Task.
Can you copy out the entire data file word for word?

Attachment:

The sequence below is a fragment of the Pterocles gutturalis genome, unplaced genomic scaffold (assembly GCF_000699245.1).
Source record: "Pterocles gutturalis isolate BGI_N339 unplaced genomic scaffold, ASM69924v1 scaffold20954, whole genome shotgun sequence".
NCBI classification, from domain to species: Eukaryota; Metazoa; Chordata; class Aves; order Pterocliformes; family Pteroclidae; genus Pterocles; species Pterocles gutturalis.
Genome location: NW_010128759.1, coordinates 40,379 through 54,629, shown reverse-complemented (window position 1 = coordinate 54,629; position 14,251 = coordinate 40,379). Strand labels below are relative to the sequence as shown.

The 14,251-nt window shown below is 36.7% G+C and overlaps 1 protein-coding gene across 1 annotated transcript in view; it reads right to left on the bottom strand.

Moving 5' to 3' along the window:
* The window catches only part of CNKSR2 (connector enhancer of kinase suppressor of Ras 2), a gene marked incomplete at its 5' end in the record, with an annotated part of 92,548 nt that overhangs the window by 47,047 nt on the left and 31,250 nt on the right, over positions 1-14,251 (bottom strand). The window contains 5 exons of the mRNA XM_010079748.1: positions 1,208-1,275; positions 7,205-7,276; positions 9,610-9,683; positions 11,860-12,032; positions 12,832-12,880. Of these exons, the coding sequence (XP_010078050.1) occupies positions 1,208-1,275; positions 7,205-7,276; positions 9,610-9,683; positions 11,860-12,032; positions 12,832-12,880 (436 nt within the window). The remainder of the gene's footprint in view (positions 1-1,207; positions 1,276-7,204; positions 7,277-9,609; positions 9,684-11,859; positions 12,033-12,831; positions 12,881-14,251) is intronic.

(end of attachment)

The sequence below is a fragment of the Pterocles gutturalis genome, unplaced genomic scaffold (assembly GCF_000699245.1).
Source record: "Pterocles gutturalis isolate BGI_N339 unplaced genomic scaffold, ASM69924v1 scaffold20954, whole genome shotgun sequence".
NCBI classification, from domain to species: Eukaryota; Metazoa; Chordata; class Aves; order Pterocliformes; family Pteroclidae; genus Pterocles; species Pterocles gutturalis.
Genome location: NW_010128759.1, coordinates 40,379 through 54,629, shown reverse-complemented (window position 1 = coordinate 54,629; position 14,251 = coordinate 40,379). Strand labels below are relative to the sequence as shown.

The 14,251-nt window shown below is 36.7% G+C and overlaps 1 protein-coding gene across 1 annotated transcript in view; it reads right to left on the bottom strand.

Moving 5' to 3' along the window:
* The window catches only part of CNKSR2 (connector enhancer of kinase suppressor of Ras 2), a gene marked incomplete at its 5' end in the record, with an annotated part of 92,548 nt that overhangs the window by 47,047 nt on the left and 31,250 nt on the right, over positions 1-14,251 (bottom strand). The window contains 5 exons of the mRNA XM_010079748.1: positions 1,208-1,275; positions 7,205-7,276; positions 9,610-9,683; positions 11,860-12,032; positions 12,832-12,880. Of these exons, the coding sequence (XP_010078050.1) occupies positions 1,208-1,275; positions 7,205-7,276; positions 9,610-9,683; positions 11,860-12,032; positions 12,832-12,880 (436 nt within the window). The remainder of the gene's footprint in view (positions 1-1,207; positions 1,276-7,204; positions 7,277-9,609; positions 9,684-11,859; positions 12,033-12,831; positions 12,881-14,251) is intronic.